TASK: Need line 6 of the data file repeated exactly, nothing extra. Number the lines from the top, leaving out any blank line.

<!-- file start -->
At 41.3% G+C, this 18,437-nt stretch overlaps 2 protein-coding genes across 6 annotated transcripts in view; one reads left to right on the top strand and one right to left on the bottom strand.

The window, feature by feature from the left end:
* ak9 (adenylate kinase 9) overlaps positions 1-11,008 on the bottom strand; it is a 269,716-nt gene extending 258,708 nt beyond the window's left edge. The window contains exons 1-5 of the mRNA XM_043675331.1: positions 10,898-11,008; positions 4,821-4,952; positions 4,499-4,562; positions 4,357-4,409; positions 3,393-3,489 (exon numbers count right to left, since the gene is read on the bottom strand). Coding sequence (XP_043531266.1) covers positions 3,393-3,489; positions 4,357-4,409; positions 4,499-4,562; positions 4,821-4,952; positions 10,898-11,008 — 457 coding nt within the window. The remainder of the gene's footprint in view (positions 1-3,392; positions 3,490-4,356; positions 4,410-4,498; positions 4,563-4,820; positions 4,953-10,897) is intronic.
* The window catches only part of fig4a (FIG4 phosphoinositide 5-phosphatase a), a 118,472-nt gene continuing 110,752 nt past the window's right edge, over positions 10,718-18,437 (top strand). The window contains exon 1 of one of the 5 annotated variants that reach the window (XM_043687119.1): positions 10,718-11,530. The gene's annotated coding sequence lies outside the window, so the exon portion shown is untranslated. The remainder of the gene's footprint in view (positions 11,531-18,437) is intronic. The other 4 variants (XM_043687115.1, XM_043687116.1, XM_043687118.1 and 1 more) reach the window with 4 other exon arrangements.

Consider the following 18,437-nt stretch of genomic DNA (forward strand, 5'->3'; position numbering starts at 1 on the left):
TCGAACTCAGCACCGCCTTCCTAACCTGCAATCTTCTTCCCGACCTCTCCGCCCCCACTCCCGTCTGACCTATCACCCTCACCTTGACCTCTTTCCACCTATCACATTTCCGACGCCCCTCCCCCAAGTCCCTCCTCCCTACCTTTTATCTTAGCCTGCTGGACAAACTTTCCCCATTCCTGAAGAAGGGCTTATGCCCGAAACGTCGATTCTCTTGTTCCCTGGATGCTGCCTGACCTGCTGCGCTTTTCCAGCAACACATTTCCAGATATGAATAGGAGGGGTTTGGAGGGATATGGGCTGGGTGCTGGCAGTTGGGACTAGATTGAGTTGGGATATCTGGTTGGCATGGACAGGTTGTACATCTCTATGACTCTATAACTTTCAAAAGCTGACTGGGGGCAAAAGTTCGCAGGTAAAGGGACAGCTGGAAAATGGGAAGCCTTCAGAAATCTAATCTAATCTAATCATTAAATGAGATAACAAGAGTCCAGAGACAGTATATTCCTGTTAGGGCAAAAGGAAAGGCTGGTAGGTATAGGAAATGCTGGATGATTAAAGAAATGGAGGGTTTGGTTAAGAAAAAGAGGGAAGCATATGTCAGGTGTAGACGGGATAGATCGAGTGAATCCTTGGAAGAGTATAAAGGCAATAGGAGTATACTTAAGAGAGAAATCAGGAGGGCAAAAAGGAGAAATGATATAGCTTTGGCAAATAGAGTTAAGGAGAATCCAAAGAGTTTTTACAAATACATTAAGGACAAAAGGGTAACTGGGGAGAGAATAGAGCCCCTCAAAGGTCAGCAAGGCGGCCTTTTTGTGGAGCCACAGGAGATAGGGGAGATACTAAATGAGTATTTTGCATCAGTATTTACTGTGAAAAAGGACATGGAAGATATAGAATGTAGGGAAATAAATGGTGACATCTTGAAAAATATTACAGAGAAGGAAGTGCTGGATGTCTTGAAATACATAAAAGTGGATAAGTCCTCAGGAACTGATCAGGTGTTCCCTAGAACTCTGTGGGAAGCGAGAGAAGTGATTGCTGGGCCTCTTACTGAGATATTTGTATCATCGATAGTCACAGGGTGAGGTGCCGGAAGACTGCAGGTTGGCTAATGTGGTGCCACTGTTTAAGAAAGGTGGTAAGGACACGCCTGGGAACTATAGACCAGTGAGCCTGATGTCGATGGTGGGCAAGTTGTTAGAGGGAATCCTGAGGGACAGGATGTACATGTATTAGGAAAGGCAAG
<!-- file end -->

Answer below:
TCGAACTCAGCACCGCCTTCCTAACCTGCAATCTTCTTCCCGACCTCTCCGCCCCCACTCCCGTCTGACCTATCACCCTCACCTTGACCTCTTTCCACCTATCACATTTCCGACGCCCCTCCCCCAAGTCCCTCCTCCCTACCTTTTATCTTAGCCTGCTGGACAAACTTTCCCCATTCCTGAAGAAGGGCTTATGCCCGAAACGTCGATTCTCTTGTTCCCTGGATGCTGCCTGACCTGCTGCGCTTTTCCAGCAACACATTTCCAGATATGAATAGGAGGGGTTTGGAGGGATATGGGCTGGGTGCTGGCAGTTGGGACTAGATTGAGTTGGGATATCTGGTTGGCATGGACAGGTTGTACATCTCTATGACTCTATAACTTTCAAAAGCTGACTGGGGGCAAAAGTTCGCAGGTAAAGGGACAGCTGGAAAATGGGAAGCCTTCAGAAATCTAATCTAATCTAATCATTAAATGAGATAACAAGAGTCCAGAGACAGTATATTCCTGTTAGGGCAAAAGGAAAGGCTGGTAGGTATAGGAAATGCTGGATGATTAAAGAAATGGAGGGTTTGGTTAAGAAAAAGAGGGAAGCATATGTCAGGTGTAGACGGGATAGATCGAGTGAATCCTTGGAAGAGTATAAAGGCAATAGGAGTATACTTAAGAGAGAAATCAGGAGGGCAAAAAGGAGAAATGATATAGCTTTGGCAAATAGAGTTAAGGAGAATCCAAAGAGTTTTTACAAATACATTAAGGACAAAAGGGTAACTGGGGAGAGAATAGAGCCCCTCAAAGGTCAGCAAGGCGGCCTTTTTGTGGAGCCACAGGAGATAGGGGAGATACTAAATGAGTATTTTGCATCAGTATTTACTGTGAAAAAGGACATGGAAGATATAGAATGTAGGGAAATAAATGGTGACATCTTGAAAAATATTACAGAGAAGGAAGTGCTGGATGTCTTGAAATACATAAAAGTGGATAAGTCCTCAGGAACTGATCAGGTGTTCCCTAGAACTCTGTGGGAAGCGAGAGAAGTGATTGCTGGGCCTCTTACTGAGATATTTGTATCATCGATAGTCACAGGGTGAGGTGCCGGAAGACTGCAGGTTGGCTAATGTGGTGCCACTGTTTAAGAAAGGTGGTAAGGACACGCCTGGGAACTATAGACCAGTGAGCCTGATGTCGATGGTGGGCAAGTTGTTAGAGGGAATCCTGAGGGACAGGATGTACATGTATTAGGAAAGGCAAG